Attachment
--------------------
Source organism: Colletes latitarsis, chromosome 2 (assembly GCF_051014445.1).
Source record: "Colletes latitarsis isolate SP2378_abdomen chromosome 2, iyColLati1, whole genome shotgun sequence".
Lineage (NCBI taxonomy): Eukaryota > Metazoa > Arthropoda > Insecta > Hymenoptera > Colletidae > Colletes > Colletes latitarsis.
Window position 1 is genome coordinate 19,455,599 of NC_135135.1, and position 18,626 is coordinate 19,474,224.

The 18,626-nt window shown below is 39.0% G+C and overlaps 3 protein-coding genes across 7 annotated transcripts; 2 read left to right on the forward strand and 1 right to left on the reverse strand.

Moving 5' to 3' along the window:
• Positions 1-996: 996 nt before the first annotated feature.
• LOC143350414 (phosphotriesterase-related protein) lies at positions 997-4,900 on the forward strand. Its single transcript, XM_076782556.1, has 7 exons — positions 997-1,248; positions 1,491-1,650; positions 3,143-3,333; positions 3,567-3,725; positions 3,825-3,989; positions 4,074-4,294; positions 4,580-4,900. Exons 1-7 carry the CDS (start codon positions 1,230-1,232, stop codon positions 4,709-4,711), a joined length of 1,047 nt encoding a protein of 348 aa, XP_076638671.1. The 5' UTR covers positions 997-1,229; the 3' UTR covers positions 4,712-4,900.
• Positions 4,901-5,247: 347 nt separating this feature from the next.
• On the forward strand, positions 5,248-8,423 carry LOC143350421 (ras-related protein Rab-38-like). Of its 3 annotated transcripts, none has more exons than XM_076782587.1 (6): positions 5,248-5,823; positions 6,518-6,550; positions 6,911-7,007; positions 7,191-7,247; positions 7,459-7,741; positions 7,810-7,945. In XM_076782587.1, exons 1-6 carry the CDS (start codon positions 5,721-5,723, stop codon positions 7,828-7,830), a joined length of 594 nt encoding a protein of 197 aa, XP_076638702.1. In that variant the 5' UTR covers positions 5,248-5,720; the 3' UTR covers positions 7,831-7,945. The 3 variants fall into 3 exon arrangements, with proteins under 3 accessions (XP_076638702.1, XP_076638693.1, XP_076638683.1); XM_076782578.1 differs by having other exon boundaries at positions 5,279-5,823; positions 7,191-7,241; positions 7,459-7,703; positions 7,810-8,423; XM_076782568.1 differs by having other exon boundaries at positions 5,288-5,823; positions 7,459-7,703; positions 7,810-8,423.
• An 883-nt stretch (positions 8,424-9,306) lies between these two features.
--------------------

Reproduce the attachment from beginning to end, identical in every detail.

Source organism: Colletes latitarsis, chromosome 2 (assembly GCF_051014445.1).
Source record: "Colletes latitarsis isolate SP2378_abdomen chromosome 2, iyColLati1, whole genome shotgun sequence".
Lineage (NCBI taxonomy): Eukaryota > Metazoa > Arthropoda > Insecta > Hymenoptera > Colletidae > Colletes > Colletes latitarsis.
Window position 1 is genome coordinate 19,455,599 of NC_135135.1, and position 18,626 is coordinate 19,474,224.

The 18,626-nt window shown below is 39.0% G+C and overlaps 3 protein-coding genes across 7 annotated transcripts; 2 read left to right on the forward strand and 1 right to left on the reverse strand.

Moving 5' to 3' along the window:
• Positions 1-996: 996 nt before the first annotated feature.
• LOC143350414 (phosphotriesterase-related protein) lies at positions 997-4,900 on the forward strand. Its single transcript, XM_076782556.1, has 7 exons — positions 997-1,248; positions 1,491-1,650; positions 3,143-3,333; positions 3,567-3,725; positions 3,825-3,989; positions 4,074-4,294; positions 4,580-4,900. Exons 1-7 carry the CDS (start codon positions 1,230-1,232, stop codon positions 4,709-4,711), a joined length of 1,047 nt encoding a protein of 348 aa, XP_076638671.1. The 5' UTR covers positions 997-1,229; the 3' UTR covers positions 4,712-4,900.
• Positions 4,901-5,247: 347 nt separating this feature from the next.
• On the forward strand, positions 5,248-8,423 carry LOC143350421 (ras-related protein Rab-38-like). Of its 3 annotated transcripts, none has more exons than XM_076782587.1 (6): positions 5,248-5,823; positions 6,518-6,550; positions 6,911-7,007; positions 7,191-7,247; positions 7,459-7,741; positions 7,810-7,945. In XM_076782587.1, exons 1-6 carry the CDS (start codon positions 5,721-5,723, stop codon positions 7,828-7,830), a joined length of 594 nt encoding a protein of 197 aa, XP_076638702.1. In that variant the 5' UTR covers positions 5,248-5,720; the 3' UTR covers positions 7,831-7,945. The 3 variants fall into 3 exon arrangements, with proteins under 3 accessions (XP_076638702.1, XP_076638693.1, XP_076638683.1); XM_076782578.1 differs by having other exon boundaries at positions 5,279-5,823; positions 7,191-7,241; positions 7,459-7,703; positions 7,810-8,423; XM_076782568.1 differs by having other exon boundaries at positions 5,288-5,823; positions 7,459-7,703; positions 7,810-8,423.
• An 883-nt stretch (positions 8,424-9,306) lies between these two features.